The Extra Pass: The Minnesota Timberwolves are on the clock

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10 days before the trade deadline. 30 games left in the season. One contract year remaining.

To say this is one of the most important time frames in the history of the Minnesota Timberwolves franchise isn’t overly dramatic or hyperbolic. It’s reality.

Minnesota has never won a championship. 25 years, no rings, and an overall winning percentage below 40 percent. There isn’t much of a history to be forgotten when making statements like the one above.

In fact, very few transcendent talents have ever even suited up for the Wolves. When you think back of all the players over the years, only the two Kevins really spring to mind.

The first Kevin, of course, showed tremendous loyalty and stayed with the team for 12 years. At the peak of his powers, Garnett was able to turn Minnesota into a consistent winner, but he wasted his prime on bad rosters that were mangled by management. Wally Szczerbiak was genuinely one of the best players Garnett got to play with. Yes, it was that bad.

The second Kevin has dealt with worse, though. Whether it was a coach who wouldn’t play him early in his career, management that wouldn’t pay him coming off his rookie deal, or the same failure to put enough talent around him, Love hasn’t even felt the small success of a playoff series to tide him over halfway through the same amount of time KG spent in Minnesota.

Garnett was loyal to a fault, sure, but at least he had some semblance of hope that the Wolves could reach the next level with him on board. He had reason for his faith.

The same can’t be said for Love, and so the Wolves are essentially on the clock to somehow change that.

That means there’s 10 days to make a franchise-altering trade, 30 games to make up a seven-game deficit in the standings, and just one contract year left before Love can bolt in free agency.

History won’t be kind to Minnesota if they fail again with such a talented power forward in tow. We may remember the details of why Minnesota has struggled now with perfect clarity — David Kahn, all the injuries and bad luck, all the losses that should have been wins — but if Minnesota loses such a tremendously talented player after just six seasons? It will be a complete failure on every level.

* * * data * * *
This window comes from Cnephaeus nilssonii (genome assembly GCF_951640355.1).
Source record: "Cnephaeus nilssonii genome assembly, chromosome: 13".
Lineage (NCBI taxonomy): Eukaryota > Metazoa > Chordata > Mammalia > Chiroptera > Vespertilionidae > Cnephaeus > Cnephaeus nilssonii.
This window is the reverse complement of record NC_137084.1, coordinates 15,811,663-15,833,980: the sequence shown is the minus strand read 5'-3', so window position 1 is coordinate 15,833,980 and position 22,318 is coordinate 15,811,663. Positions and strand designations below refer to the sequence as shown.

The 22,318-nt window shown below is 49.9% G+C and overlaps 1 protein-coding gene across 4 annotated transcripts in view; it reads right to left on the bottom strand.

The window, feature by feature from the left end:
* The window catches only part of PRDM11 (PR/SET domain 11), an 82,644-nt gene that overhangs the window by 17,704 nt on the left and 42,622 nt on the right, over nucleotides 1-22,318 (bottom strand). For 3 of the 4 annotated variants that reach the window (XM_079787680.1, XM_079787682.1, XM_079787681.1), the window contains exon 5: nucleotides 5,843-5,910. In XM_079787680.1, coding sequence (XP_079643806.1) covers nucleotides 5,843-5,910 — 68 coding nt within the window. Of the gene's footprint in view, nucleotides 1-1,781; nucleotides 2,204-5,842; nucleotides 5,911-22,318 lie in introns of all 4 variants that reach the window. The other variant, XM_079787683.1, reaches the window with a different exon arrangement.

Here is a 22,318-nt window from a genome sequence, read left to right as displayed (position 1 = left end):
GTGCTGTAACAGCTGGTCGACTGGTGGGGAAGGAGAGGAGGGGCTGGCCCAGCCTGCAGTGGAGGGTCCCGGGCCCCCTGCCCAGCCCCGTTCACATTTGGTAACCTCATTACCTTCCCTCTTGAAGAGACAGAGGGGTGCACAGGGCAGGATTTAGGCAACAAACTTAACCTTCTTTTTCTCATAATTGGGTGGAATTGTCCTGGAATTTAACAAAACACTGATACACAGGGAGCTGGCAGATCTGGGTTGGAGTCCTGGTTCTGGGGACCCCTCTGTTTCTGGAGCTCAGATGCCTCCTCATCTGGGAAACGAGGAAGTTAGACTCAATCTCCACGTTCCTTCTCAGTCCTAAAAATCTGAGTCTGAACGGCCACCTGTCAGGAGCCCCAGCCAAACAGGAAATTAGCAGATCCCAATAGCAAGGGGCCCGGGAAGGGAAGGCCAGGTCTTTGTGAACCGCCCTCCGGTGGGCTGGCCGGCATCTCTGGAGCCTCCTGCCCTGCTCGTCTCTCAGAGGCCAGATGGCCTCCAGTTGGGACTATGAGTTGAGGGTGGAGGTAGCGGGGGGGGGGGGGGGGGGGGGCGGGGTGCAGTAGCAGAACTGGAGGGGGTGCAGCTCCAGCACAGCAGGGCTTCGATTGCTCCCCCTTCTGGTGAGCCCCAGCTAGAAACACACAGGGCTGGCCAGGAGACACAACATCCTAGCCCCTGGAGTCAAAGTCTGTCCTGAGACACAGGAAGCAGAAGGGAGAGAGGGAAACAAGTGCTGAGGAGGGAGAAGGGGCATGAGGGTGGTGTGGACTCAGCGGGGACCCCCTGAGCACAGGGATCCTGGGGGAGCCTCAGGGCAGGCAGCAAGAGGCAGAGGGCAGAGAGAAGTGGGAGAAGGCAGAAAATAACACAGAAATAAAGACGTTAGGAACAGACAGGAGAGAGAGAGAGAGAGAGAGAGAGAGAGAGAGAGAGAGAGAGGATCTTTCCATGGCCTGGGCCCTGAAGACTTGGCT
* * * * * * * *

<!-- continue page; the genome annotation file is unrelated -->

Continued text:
So what should Minnesota do? Each potential course of action comes with great risk. Trade future draft picks for an impact player now, and maybe that handicaps the rebuilding period if Love ends up leaving anyway. Trade Love now before he can leave for nothing, and maybe it’s the Al Jefferson era all over again.

That being said, doing nothing at all might be the most indefensible decision available. Without Kevin Martin and Nikola Pekovic in the lineup, the Wolves lost by 18 at home to the Houston Rockets, a team that didn’t seem that far off in the distance just a few weeks ago. But the game illustrated a point: the Wolves are getting weaker, the West is getting stronger, and Love’s big games aren’t making much of a difference anymore.

It begs the question: how much longer will Love accept this as his fate? One more full season? Less?

We’ve seen in the past that superstars can get out of situations they don’t want to be in. Carmelo Anthony did. Deron Williams and Chris Paul did, too. Love wasn’t always on that level, but he is now, even if he’s still a flawed defender and a generally high maintenance player. Regardless, he’s good enough to have every team want him at any price. He holds all the cards here.

Flip Saunders and the rest of Minnesota’s front office know this. They are at the mercy of his pending decision. At this pace, though, Love’s patience is going to run out well before his contract does. There are excuses available for Minnesota’s lack of success, but none are going to be good enough to keep Love around. He needs real reasons to want to stay.

Love may be short on those right now, just as the Wolves are short on time.

10 days, 30 games, one more year. Minnesota, you’re on the clock.

One last look back: Best dunks of All-Star Weekend (VIDEO)

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Defense? That’s one thing that rarely makes an appearance All-Star weekend.

Combine that with the game’s best athletes and what you get are three days of insane dunks.

The NBA put this together, the best dunks of All-Star weekend in Charlotte. Enjoy.